Once we have a specific route for a flow, it becomes possible to reserve resources along that route to make sure the needed capacity is available.
- Three different kinds of resources can potentially be reserved:
- Buffer space.
- CPU cycles.
- The first one, bandwidth, is the most obvious.
- If a flow requires 1 Mbps and the outgoing line has a capacity of 2 Mbps, trying to direct three flows through that line is not going to work.
- Thus, reserving bandwidth means not oversubscribing any output line.
- A second resource that is often in short supply is buffer space.
- When a packet arrives, it is usually deposited on the network interface card by the hardware itself.
- The router software then has to copy it to a buffer in RAM and queue that buffer for transmission on the chosen outgoing line.
- If no buffer is available, the packet has to be discarded since there is no place to put it.
- For a good quality of service, some buffers can be reserved for a specific flow so that flow does not have to compete for buffers with other flows.
- There will always be a buffer available when the flow needs one, up to some maximum.
- Finally, CPU cycles are also a scarce resource.
- It takes router CPU time to process a packet, so a router can process only a certain number of packets per second.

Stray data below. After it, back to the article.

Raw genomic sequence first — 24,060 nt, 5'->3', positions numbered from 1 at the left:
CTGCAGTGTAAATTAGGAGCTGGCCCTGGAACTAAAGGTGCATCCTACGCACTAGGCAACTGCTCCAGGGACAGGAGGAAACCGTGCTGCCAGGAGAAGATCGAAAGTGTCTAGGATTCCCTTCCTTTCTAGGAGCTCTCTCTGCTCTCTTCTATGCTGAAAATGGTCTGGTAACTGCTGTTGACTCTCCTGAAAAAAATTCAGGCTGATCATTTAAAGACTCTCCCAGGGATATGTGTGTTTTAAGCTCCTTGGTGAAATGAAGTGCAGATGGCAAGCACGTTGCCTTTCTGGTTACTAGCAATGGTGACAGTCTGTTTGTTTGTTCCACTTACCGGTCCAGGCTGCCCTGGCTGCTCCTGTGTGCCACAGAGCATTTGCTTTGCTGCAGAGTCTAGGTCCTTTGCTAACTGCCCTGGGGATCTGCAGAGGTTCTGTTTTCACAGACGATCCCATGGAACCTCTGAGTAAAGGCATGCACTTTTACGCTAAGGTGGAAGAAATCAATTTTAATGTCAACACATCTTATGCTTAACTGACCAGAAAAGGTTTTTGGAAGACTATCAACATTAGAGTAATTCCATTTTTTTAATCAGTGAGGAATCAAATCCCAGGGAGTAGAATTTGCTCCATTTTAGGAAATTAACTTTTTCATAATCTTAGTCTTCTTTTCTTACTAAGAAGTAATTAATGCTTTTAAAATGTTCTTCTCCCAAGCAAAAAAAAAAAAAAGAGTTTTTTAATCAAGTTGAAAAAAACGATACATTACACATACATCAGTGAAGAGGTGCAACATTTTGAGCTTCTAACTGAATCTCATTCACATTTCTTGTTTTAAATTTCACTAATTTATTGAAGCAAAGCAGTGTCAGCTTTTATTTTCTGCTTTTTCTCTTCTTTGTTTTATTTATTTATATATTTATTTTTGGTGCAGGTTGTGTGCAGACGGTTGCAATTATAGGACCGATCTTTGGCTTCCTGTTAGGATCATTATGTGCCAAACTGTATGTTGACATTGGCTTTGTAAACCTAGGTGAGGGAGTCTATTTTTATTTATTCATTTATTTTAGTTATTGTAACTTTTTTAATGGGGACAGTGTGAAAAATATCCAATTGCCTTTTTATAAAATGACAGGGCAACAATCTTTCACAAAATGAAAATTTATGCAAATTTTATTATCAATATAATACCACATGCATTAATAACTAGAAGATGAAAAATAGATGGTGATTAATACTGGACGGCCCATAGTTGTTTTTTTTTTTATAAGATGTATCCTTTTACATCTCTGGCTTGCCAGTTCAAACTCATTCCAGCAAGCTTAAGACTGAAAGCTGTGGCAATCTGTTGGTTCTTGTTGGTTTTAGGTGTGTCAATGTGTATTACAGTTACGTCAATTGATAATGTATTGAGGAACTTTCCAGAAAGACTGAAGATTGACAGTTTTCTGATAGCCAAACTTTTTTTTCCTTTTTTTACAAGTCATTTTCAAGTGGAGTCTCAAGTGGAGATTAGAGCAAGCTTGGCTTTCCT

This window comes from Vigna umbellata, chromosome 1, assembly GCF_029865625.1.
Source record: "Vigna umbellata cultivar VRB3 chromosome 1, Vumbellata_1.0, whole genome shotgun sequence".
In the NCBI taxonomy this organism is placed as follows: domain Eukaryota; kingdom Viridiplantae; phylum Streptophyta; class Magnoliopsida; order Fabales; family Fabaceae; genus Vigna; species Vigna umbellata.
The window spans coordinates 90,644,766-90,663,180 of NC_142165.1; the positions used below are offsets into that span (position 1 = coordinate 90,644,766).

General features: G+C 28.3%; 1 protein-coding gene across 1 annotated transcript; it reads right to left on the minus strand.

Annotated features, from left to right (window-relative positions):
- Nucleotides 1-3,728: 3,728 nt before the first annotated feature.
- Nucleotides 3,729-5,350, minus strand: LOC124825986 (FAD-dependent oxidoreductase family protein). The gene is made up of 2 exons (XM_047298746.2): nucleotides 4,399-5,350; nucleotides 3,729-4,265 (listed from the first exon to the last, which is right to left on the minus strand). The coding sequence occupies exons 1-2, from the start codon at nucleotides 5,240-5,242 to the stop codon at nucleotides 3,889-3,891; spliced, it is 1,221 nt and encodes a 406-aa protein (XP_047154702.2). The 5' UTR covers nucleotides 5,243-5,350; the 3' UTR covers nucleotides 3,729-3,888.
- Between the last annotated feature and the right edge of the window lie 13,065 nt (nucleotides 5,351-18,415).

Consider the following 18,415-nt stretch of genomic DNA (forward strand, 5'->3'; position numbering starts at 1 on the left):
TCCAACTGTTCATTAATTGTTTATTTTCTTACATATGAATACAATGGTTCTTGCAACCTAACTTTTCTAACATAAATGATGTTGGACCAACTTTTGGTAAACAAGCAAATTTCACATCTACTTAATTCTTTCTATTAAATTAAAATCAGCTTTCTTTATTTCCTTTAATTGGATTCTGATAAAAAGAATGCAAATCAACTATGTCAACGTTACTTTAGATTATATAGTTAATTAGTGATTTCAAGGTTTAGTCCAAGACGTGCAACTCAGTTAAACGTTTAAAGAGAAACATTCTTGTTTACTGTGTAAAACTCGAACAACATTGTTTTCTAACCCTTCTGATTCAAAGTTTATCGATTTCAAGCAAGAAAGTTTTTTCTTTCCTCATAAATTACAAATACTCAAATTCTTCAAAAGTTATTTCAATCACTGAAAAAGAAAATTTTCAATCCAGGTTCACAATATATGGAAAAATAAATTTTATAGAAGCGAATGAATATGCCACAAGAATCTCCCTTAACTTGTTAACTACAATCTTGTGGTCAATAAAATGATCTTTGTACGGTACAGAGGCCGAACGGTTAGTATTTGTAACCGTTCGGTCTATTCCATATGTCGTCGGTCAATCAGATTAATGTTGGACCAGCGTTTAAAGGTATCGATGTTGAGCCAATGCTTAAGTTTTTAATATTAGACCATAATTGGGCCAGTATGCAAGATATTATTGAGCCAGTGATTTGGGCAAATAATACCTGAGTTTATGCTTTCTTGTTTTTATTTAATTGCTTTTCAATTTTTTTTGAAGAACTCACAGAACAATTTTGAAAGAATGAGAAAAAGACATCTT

- Making sure that the CPU is not overloaded is needed to ensure timely processing of each packet.
- At first glance, it might appear that if it takes, say, 1 µsec to process a packet, a router can process 1 million packets/sec.
- This observation is not true because there will always be idle periods due to statistical fluctuations in the load.
- If the CPU needs every single cycle to get its work done, losing even a few cycles due to occasional idleness creates a backlog it can never get rid of.
- However, even with a load slightly below the theoretical capacity, queues can build up and delays can occur.
- Consider a situation in which packets arrive at random with a mean arrival rate of l packets/sec. The CPU time required by each one is also random, with a mean processing capacity of µ packets/sec.
- Under the assumption that both the arrival and service distributions are Poisson distributions, it can be proven using queuing theory that the mean delay experienced by a packet, T, is
- Where r = l/µ is the CPU utilization. The first factor, 1/µ, is what the service time would be in the absence of competition. The second factor is the slowdown due to competition with other flows.